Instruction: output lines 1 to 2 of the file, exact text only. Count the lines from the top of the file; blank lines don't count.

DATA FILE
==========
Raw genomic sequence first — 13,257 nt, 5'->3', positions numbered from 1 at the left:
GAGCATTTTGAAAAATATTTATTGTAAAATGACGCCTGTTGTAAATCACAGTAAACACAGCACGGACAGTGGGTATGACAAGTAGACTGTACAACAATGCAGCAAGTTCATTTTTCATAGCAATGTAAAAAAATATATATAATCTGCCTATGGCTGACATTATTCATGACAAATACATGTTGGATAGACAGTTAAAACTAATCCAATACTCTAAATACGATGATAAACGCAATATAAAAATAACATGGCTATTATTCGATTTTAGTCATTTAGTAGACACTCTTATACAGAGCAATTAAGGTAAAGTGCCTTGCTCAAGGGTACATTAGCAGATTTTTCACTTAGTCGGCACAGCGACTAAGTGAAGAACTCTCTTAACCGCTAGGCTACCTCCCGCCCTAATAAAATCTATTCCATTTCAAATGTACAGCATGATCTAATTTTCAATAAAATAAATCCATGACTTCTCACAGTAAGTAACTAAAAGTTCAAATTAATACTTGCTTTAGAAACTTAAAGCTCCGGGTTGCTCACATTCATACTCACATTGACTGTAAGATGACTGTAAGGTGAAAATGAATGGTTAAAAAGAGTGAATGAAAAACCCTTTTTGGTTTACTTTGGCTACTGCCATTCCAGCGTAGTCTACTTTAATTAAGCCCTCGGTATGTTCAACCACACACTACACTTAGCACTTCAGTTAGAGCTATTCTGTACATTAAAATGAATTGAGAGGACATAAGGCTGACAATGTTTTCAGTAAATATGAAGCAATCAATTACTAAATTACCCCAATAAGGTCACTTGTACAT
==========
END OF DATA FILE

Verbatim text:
Raw genomic sequence first — 13,257 nt, 5'->3', positions numbered from 1 at the left:
GAGCATTTTGAAAAATATTTATTGTAAAATGACGCCTGTTGTAAATCACAGTAAACACAGCACGGACAGTGGGTATGACAAGTAGACTGTACAACAATGCAGCAAGTTCATTTTTCATAGCAATGTAAAAAAATATATATAATCTGCCTATGGCTGACATTATTCATGACAAATACATGTTGGATAGACAGTTAAAACTAATCCAATACTCTAAATACGATGATAAACGCAATATAAAAATAACATGGCTATTATTCGATTTTAGTCATTTAGTAGACACTCTTATACAGAGCAATTAAGGTAAAGTGCCTTGCTCAAGGGTACATTAGCAGATTTTTCACTTAGTCGGCACAGCGACTAAGTGAAGAACTCTCTTAACCGCTAGGCTACCTCCCGCCCTAATAAAATCTATTCCATTTCAAATGTACAGCATGATCTAATTTTCAATAAAATAAATCCATGACTTCTCACAGTAAGTAACTAAAAGTTCAAATTAATACTTGCTTTAGAAACTTAAAGCTCCGGGTTGCTCACATTCATACTCACATTGACTGTAAGATGACTGTAAGGTGAAAATGAATGGTTAAAAAGAGTGAATGAAAAACCCTTTTTGGTTTACTTTGGCTACTGCCATTCCAGCGTAGTCTACTTTAATTAAGCCCTCGGTATGTTCAACCACACACTACACTTAGCACTTCAGTTAGAGCTATTCTGTACATTAAAATGAATTGAGAGGACATAAGGCTGACAATGTTTTCAGTAAATATGAAGCAATCAATTACTAAATTACCCCAATAAGGTCACTTGTACAT